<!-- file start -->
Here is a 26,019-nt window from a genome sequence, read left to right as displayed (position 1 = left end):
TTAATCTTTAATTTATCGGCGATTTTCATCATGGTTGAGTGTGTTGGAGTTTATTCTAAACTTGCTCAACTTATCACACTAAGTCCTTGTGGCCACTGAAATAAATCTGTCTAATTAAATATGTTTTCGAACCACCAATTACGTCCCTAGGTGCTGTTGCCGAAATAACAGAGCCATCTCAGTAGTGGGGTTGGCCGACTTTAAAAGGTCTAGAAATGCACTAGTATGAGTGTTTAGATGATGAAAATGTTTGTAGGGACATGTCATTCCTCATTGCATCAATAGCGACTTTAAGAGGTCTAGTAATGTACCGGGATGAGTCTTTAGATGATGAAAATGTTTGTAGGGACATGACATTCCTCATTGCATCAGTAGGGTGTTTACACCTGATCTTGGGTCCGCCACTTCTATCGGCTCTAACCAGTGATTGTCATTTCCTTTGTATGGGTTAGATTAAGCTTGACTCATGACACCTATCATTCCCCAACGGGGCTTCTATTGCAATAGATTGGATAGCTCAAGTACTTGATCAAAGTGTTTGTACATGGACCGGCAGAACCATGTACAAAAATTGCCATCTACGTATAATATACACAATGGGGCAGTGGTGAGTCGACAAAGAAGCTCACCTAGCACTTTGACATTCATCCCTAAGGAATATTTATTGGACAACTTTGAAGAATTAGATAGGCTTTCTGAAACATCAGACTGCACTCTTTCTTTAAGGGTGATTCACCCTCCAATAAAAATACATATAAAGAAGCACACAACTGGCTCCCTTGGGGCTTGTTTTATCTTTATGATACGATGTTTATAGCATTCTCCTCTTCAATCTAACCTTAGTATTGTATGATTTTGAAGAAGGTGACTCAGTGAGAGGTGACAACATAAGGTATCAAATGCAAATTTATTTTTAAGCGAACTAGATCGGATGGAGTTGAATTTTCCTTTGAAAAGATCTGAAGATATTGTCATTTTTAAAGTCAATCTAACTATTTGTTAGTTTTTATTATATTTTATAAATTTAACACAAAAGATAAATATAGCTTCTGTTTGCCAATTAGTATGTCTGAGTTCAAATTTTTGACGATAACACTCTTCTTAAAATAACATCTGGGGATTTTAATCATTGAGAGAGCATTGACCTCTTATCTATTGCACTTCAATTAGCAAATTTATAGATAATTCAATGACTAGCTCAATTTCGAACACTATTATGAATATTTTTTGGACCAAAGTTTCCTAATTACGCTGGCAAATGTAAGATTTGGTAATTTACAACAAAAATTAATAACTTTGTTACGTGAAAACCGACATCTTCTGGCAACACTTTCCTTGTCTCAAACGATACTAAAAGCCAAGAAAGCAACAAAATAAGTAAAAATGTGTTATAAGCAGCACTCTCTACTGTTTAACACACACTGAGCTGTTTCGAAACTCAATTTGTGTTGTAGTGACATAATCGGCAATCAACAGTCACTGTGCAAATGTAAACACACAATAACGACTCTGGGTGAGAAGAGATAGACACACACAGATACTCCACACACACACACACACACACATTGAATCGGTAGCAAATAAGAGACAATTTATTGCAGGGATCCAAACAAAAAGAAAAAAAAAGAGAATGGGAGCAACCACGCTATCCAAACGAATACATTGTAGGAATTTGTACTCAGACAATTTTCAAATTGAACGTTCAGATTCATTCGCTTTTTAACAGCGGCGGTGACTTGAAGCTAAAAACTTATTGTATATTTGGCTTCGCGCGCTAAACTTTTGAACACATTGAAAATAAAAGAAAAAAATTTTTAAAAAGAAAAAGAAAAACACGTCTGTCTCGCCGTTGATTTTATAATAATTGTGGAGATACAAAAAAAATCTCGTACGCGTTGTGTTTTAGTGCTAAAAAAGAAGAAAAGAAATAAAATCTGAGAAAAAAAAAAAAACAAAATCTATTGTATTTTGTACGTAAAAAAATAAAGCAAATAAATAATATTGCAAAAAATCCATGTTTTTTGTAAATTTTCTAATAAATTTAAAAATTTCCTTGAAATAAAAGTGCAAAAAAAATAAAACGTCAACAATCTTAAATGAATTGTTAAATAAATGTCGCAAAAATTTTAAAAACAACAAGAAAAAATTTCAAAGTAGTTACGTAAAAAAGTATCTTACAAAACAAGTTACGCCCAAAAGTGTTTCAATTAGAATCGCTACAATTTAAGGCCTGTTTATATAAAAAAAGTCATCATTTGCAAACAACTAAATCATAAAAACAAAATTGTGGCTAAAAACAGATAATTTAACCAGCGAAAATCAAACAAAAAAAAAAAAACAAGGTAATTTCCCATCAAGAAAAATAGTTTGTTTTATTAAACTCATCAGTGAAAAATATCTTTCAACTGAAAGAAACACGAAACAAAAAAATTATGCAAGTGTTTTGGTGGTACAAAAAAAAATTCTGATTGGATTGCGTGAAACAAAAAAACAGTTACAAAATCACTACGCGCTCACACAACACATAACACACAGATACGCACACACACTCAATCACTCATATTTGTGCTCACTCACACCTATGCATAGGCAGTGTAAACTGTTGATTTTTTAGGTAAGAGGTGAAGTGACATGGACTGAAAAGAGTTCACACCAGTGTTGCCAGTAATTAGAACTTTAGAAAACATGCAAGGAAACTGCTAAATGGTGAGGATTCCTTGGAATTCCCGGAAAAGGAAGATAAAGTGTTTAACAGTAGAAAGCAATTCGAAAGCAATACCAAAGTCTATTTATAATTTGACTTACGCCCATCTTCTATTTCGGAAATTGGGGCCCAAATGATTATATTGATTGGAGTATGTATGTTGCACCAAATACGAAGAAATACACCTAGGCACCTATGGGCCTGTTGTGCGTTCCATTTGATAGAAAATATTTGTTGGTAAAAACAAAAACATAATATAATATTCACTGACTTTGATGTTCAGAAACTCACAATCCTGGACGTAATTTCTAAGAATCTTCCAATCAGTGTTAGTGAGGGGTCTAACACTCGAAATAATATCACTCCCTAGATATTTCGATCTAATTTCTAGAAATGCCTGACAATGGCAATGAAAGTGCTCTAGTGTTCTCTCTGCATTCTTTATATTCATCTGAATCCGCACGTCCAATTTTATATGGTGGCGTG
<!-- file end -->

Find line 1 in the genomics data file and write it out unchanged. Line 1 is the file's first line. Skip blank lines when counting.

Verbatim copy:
Here is a 26,019-nt window from a genome sequence, read left to right as displayed (position 1 = left end):